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Tibetan Buddhism Dzogchen’s Five Principles Of Enlightenment

by Jackson Peterson: The first principle is becoming aware of our thoughts and the nature of thought…

 

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We recognize all thoughts are the same: they are temporary appearances that come and go like clouds in the sky.

Give no importance to one thought over another. If we pay no attention to any thought but remain in the “observer” role, it seems the space of awareness becomes more open and thoughts less demanding of attention. We discover all thoughts are without substance and importance. We could say our thoughts are “empty”, like clouds: appearances without any core or entity.

The second principle is recognizing our stories and emotional dramas are structured only from thought, our “empty” thoughts. In continuing to observe our thoughts we should notice how they tend to link together in chains of meaning and particular significance. It is this linking together of thoughts that creates our stories, beliefs and emotional drama in a convincing and powerful way. As a result we may spend most of our time going from one mini-daydream to another.

It is this trance-like state of mind that we need to break up again and again as often as possible. We do that by shifting our attention from thought to the presence of the five senses in immediate now-ness. Just notice your physical environment and the direct sensory experience free of analysis. Practice this shifting away from mental engagement in thought to noticing your physical environs as often as possible.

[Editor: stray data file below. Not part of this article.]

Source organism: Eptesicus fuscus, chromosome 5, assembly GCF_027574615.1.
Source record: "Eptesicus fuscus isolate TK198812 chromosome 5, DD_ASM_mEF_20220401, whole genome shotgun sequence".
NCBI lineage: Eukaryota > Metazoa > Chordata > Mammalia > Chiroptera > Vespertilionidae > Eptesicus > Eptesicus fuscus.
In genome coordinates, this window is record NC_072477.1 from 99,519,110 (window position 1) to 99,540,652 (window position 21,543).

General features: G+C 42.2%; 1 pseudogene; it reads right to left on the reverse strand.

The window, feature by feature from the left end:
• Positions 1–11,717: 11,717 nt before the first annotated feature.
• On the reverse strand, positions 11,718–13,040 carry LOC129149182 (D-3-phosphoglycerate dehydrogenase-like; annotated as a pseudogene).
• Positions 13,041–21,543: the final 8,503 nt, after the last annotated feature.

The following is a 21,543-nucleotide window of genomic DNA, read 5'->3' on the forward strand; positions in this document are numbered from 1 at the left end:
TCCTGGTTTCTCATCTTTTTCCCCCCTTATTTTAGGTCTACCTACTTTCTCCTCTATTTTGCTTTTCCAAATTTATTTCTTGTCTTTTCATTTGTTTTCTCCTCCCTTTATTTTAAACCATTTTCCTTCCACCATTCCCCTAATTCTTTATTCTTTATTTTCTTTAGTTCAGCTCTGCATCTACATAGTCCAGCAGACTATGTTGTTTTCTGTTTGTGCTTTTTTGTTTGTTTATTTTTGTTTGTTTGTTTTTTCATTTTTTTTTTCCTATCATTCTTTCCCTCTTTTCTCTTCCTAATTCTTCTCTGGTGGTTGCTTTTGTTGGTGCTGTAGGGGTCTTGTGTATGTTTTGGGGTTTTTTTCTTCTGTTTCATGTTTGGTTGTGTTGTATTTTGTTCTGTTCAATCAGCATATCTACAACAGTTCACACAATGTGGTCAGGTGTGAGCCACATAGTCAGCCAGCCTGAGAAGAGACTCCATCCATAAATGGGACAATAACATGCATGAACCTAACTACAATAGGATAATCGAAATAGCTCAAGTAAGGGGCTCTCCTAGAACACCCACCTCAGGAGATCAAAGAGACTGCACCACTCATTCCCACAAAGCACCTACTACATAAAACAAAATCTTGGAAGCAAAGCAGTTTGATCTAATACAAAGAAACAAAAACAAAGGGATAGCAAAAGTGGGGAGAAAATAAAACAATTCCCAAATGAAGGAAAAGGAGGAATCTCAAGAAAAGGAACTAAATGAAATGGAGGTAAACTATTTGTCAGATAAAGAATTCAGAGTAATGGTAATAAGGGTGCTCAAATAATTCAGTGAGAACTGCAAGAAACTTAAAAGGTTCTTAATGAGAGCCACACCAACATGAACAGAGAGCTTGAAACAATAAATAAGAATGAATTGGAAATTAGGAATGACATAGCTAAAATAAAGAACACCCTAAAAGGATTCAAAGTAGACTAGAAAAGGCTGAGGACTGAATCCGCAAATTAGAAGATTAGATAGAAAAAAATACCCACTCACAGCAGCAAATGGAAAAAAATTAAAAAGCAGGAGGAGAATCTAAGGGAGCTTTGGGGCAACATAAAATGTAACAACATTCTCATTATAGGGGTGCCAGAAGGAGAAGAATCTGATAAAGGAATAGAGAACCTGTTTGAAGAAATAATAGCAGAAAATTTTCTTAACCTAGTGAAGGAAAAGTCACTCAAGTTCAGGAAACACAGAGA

The third principle is recognizing that one’s sense of self is also only an empty story made of thought; a mental construction without an actual identity as an entity that exists independently and with self-determinism.. There is no personal self present other than this make-believe “me” story.

Even science makes clear there is just one unified field of energy as the universe without separate parts. The entire field is inter-dependent without any breaks or splits in the unity. The sense of being an independent entity like a “personal self”, is just an illusion and has never existed in fact.

By observing the “me” thoughts that arise from moment to moment we can notice the “personal me” is nothing more than a chain of linked thoughts about identity that are supported by memories and imagination. Seeing this directly and clearly, not just intellectually, the emptiness of personal identity becomes obvious to the mind at which point the illusion ceases…

The fourth principle is recognizing what exactly is the nature of that which is observing and experiencing the empty nature of thoughts, stories and personal selfhood. What is doing the “recognizing”? What is this impersonal aware consciousness that perceives and knows? In these recognitions there seems to be an ever increasing evolution or revelation of wisdom. As a result one’s cognitive space seems expansive, open and vividly transparent without a center…

The fifth principle is recognizing the inseparable relationship between one’s empty, aware “seeing” and the five senses. One can’t find awareness separate from one’s sensory perceptions. There isn’t first a sensory perception and then an awareness of it. The five senses are this “knowing awareness” seeming to be split up into five separate sensory components. These sensory capacities are not limited to the physical five senses. “Knowing awareness” can perceive independently of the five physical senses with no limitations regarding time and space.

Merging our attention fully with the five senses instead of with the mental phenomena of thoughts, stories and beliefs in personal identity, reveals a state of total “nowness” beyond thought and mind. A limitless vista of knowing transparency and Clear Light reveals itself to be our true nature beyond any descriptions or assumptions of mind. In merging our attention totally with the five senses, the luminous nature of appearances reveals the empty vividness of our Aware and Knowing Space.

If one incorporates and integrates these five principles into one’s daily practice, in my opinion no other methods or practices should be considered necessary…

Source: The Way Of Meditation

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